This week’s webinar has been a complete revelation. I was able to speak with Sophie for around 45 minutes on my work and its direction.
I was struggling with finding a common link to the work and an angle that would tie all the images together. I was finding that the collecting of images was one thing, but the ability to tell a cohesive story with them was proving alluding.
We started by looking at a set of images I submitted as a pdf – some of them can be seen below:
We discussed the images at length with the aim of developing a contextual approach and a connectivity between each image. We also considered if the images were objective or subjective as a way of pushing this concept.
I now find my practice to be very much subjective in its approach.
On their own, each was seen to be different and interesting. But as a collection in a portfolio for my WIP submission, it was noted that they needed a direction.
At first, Sophie suggested a more natural, scientific link. We discussed the images as part of a project documenting different types of leaves found along the river.
We also looked at the journey itself as being the focus. Could the leaves represent a conservation issue or the wastage of modern consumerism?
After a time it was felt that there was no immediate clear option and that the subject matter was almost too large to achieve a consistent focus without a common thread.
It was at this stage of the webinar that Sophie mentioned the agenda on Nature and Wellbeing – also known as Health and Wellbeing in Nature. This is the ever growing idea that contact with nature (no matter how big or small) can radically change someone’s health and wellbeing for the better.
It is known within NHS circles that those that have the least access to nature also have the worst levels of physical health and mental wellbeing.
Throughout my career, I have worked at length to support people and communities within a wellbeing and health arena. Working mostly in the fields of hidden disabilities – such as mental ill health, learning disability, disorders and ME etc – as well as long-term physical disability, cancer and many other illnesses. I have also worked extensively in supporting the long-term unemployed, homeless, lone parents, offenders and within immigration and asylum.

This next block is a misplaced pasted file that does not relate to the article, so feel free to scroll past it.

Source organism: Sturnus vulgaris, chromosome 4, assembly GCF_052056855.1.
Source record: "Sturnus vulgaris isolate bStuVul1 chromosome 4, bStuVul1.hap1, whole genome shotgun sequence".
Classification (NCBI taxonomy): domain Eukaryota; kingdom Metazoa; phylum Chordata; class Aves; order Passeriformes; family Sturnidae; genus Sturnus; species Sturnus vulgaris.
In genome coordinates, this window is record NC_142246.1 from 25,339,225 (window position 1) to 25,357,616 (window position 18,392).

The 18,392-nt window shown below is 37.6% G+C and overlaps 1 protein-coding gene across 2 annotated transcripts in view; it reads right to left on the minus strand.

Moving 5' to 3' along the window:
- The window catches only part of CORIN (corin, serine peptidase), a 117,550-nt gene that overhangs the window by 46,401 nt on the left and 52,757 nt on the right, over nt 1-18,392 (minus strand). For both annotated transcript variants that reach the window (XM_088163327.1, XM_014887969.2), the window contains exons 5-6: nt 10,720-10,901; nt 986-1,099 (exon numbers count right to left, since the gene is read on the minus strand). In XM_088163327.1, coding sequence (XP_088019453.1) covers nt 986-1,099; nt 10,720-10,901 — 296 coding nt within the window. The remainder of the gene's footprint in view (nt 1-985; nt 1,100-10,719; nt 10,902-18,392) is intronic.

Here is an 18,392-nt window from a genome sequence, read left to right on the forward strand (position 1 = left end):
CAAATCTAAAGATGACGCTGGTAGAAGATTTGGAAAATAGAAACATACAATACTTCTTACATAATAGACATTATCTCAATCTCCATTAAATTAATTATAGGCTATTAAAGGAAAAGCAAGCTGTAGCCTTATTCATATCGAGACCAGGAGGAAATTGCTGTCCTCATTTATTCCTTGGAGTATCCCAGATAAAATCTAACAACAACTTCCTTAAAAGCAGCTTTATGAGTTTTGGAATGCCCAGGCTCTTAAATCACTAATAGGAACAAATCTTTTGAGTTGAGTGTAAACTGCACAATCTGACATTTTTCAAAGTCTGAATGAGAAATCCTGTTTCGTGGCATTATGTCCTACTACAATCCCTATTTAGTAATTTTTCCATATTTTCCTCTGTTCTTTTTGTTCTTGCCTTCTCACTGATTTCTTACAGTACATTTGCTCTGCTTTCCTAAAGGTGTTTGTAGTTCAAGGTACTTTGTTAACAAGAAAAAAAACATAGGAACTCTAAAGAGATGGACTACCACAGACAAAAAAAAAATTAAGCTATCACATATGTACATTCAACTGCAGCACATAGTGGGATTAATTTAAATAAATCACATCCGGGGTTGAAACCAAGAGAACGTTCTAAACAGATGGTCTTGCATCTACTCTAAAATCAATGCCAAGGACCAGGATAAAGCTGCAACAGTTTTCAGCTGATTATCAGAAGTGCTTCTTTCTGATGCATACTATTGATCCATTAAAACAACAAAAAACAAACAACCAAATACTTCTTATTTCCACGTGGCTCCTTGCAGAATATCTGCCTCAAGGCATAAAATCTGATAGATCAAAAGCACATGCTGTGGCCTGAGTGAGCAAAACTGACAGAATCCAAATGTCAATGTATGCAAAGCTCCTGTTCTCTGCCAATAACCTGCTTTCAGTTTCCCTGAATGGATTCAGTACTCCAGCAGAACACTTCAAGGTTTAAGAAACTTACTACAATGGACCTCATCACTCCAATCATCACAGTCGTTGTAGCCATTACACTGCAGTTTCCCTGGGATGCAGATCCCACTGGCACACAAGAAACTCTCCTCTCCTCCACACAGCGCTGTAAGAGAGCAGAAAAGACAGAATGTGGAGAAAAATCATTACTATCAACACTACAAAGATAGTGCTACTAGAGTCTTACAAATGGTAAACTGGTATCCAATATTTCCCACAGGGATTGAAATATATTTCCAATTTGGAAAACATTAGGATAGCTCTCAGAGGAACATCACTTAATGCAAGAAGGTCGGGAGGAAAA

I myself also have lived experience of illness and disability and have experienced first hand the stigma and discrimination that goes along with it.
All of this experience means I can confidently say I know and understand people generally. Especially those going through very challenging times.
In the context of photography, there is great relevance here.
For a long time, the connection between nature and relaxation has been known. Only recently is it being understood just how effective nature can be at relieving a range of health and stress-related conditions.
Our lives are now, more than ever, associated with stress, sedentary work and living and a consumeristic drive that seems to never end.
For many, the 9 – 5 treadmill and the life that goes with it, leads to many health issues. Simply getting out of the house and into nature – no matter how small that may be – can and does have a great impact on wellbeing.
I remember many years ago I was in London on the Southbank. I was working in London and had seen first-hand city life in all its glory. I came across a small popup gallery. Inside there was a range of images from across the UK’s countryside. All the images showed scenes of rivers, mountainscapes and open hills. Above each image, a directional speaker played sounds of winds, water and birds.
There must have been around sixty people in the gallery, all in business dress and all very clearly emotional at the works there were viewing. I overheard comments such as – “I have never seen a mountain in real life”, “I have never seen sheep” or “I have never seen such a fantastic view.” The time seemed to slow and for a moment city life was forgotten by those in the gallery.
The work at this gallery made a significant impact on those attending and clearly, this impact was very personal. It left a long-lasting memory on me as clear evidence that simple images, within the right context, can often have significant cultural effects.
To further this, Sophie and I discussed how to progress this approach into a specific subject area or range of topics. I was introduced to Louis Quail and his work Big Brother
Louis Quail – source media
Big Brother is the visual and very intimate study of Quail’s brother Justin’s struggle with schizophrenia. Its a condition I am very familiar with, having known a family member and two friends with the illness.
The images are very personal but show Justin in a light that is approachable, full of character and fun loving. This moves away from the stigmatic images of schizophrenia often associated with the affliction.
This work further compounded the idea that simple visual imagery can advocate for those who are unable.
In this case, the image very definitely speaks.
- Objective and Subjective Photography – Lucy’s Photoblog (BTEC Level 3 Photography student)
- Colin A. Capaldi, Holli-Anne Passmore, Elizabeth K. Nisbet, John M. Zelenski, Raelyne L. Dopko..2015. Flourishing in nature – A review of the benefits of connecting with nature and its application as a wellbeing intervention. International Journal of Wellbeing, see source media.
- Health and Natural Environments – An evidence-based information pack – Author unknown.
- Louis Quail – Big Brother. See source media